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11  CLOTHING / Clothing: Completed Projects: General / McCall's 7162 in Crepe de Chine on: November 19, 2015 10:57:37 AM
I made this blouse using McCalls 7162 and a beautiful 100% silk in taupe. It had several fit issues, so I added extra bust darts to fix gapping, shortened the hem by several inches and added a bow in the back to cover an uncooperative zipper top. Now I wish I had shortened the bodice at the waist by about an inch, but at least I know for next time. More on my blog here: www.palindromedrygoods.com//2015/11/mccalls-7162-in-taupe-crepe-de-chine.html#.Vk4Z14S3jH0

Thanks for reading!

12  CLOTHING / Clothing: Completed Projects: General / Vintage Butterick 3042 in Wool on: November 02, 2015 01:15:09 PM
I found this adorable vintage pattern on Etsy and I had to have it. Four main skirt pieces feature a pleat in back and pleats in front to create a really cute silhouette. Six functional buttons in front. Unlined. More on my blog: http://www.palindromedrygoods.com/2015/11/vintage-butterick-3042-in-wool-plaid.html#.VjfRToS3jH0

Thanks for reading!
13  CLOTHING / Clothing: Completed Projects: General / Re: Corduroy Dress with Vintage Abalone Buttons in back on: October 26, 2015 08:00:18 AM
Thank you everyone! I appreciate all your kind words. Smiley
14  CLOTHING / Clothing: Completed Projects: General / Corduroy Dress with Vintage Abalone Buttons in back on: October 22, 2015 06:09:20 PM
I made this dress several years ago for my parent's vow renewal ceremony. I used a vintage dress pattern that buttoned up the front. The dress is made from baby wale corduroy and the belt is linen. It's too big in the bust, as you can tell by the bunching that's goin' on there, and I would've fixed it if I'd had more experience at the time. More on my blog here: http://palindromedrygoods.blogspot.com/2015/10/corduroy-dress-with-abalone-back-buttons.html#.VimHBxNViko

15  CLOTHING / Clothing: Completed Projects: General / Re: Amy Butler Tunic in Wool Plaid on: October 13, 2015 07:11:16 PM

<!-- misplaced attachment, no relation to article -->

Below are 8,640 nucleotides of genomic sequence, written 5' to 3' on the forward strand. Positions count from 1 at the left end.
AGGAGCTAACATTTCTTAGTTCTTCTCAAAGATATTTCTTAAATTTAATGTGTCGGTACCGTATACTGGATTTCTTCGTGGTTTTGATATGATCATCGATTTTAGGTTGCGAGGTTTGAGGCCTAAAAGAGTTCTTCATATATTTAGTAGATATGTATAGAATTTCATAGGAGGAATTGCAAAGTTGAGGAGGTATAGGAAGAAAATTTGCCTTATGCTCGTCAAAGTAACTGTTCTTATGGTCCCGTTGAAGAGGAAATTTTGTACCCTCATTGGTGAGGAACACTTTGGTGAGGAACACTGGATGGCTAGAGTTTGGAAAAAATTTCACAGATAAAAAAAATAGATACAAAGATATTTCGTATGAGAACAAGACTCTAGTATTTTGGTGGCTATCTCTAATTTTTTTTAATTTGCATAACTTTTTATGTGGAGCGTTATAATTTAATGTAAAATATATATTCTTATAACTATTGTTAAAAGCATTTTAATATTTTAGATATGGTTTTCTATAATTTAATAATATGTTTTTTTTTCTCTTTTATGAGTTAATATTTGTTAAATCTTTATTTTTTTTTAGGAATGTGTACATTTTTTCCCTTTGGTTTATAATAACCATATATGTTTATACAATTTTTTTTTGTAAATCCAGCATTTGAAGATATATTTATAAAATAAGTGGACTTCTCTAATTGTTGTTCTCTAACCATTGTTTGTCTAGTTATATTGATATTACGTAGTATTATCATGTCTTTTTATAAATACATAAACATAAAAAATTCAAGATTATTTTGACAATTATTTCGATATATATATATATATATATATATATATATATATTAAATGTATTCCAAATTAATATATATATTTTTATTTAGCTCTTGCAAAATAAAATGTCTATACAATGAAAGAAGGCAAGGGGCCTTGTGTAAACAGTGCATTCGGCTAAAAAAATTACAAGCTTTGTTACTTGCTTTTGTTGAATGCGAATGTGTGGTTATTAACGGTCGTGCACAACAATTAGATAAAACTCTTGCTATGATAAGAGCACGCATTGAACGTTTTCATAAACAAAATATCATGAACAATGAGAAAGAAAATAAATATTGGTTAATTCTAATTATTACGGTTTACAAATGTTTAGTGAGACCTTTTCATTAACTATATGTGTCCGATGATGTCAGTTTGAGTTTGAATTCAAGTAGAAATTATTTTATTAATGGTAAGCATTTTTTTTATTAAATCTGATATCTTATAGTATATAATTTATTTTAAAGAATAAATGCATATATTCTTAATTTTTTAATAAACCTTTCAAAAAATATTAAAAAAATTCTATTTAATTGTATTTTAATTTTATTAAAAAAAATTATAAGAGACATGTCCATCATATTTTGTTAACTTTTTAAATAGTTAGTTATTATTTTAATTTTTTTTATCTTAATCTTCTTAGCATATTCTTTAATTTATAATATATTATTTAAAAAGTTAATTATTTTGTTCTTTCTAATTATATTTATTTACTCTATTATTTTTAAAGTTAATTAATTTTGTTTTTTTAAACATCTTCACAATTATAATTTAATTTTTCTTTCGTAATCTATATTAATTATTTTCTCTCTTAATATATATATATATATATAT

This looks so good, great use of plaid fabric.

Thank you so much! My only regret is not matching the darn plaid...sigh.
16  CLOTHING / Clothing: Completed Projects: General / Re: Amy Butler Tunic in Wool Plaid on: October 13, 2015 07:10:41 PM
How in the world do you keep cranking out all these lovely garments?  Wool plaid is so classic and this is great.

Haha thank you! This one's an old project, I cranked this one out about 2 years ago and am just now getting around to posting it! Cheesy
17  CLOTHING / Clothing: Completed Projects: General / Amy Butler Tunic in Wool Plaid on: October 13, 2015 08:37:56 AM
I made this tunic using Amy Butler's Mini Dress, Tunic and Tops pattern and a great wool/poly blend plaid. More on my blog: http://palindromedrygoods.blogspot.com/2015/10/amy-butler-tunic-in-wool-plaid.html#.Vh0eMhNViko

Read more: http://www.craftster.org/pictures/showphoto.php?photo=681835&ppuser=139232#ixzz3oSkq6yyx

Thanks for reading!
18  CLOTHING / Clothing: Completed Projects: General / Altered Simplicity 1607 in Linen on: October 07, 2015 09:29:12 AM
I made this yoked skirt using the bottom half of Simplicity 1607. I was inspired by a skirt I saw on Pinterest and Im pretty happy with how it turned out. The waist is just a hair too big (Id say 1/2" inch), but after altering, and re altering Ive decided just to live with it. The inside is finished with a floral cotton (for the yoke), and french seams. Side zipper. Thanks for reading!

More on my blog here: http://palindromedrygoods.blogspot.com/2015/10/handmade-high-waisted-yoked-skirt-in.html#.VhVHULy3jH0

19  SEWING IN GENERAL / Sewing in General: Discussion and Questions / How to Sew 5 Different Finishing Seams: A Tutorial on: October 03, 2015 09:28:53 AM
Hello There! Today I'll show you step-by-step how to sew five different types of finishing seams. These are suitable for everything from curtains to garments.

This tutorial is originally from my blog. The specific post can be found here: http://palindromedrygoods.blogspot.com/2015/10/sewcabulary-part-3-five-ways-to-finish.html#.Vg_ywbRc3Vk

The original post is slightly more thorough.

Why finish your seams?

Well, firstly, they make the inside of your garment look professional and neat and if you're like me, you always want the inside to be as pretty as the outside.
Secondly, they prevent your fabric from raveling when laundered.
Thirdly, they can actually provide some structural importance, in the case of jeans, for example.

As my sewing knowledge has advanced, I find myself using finishing seams for nearly every project. If you're a beginning seamstress, don't be afraid! Now is a great time to learn these techniques and start incorporating them into those simple projects like pillowcases and curtains. If you're an intermediate or an advanced seamstress, these seams may be an overview for you, or perhaps one of them will be new to you! Comment at the end of the post and let me know if there is another one you'd like demonstrated, or if you sew one of the following seams differently than how I show you!

*We'll be using 5/8" seam allowances through this tutorial.*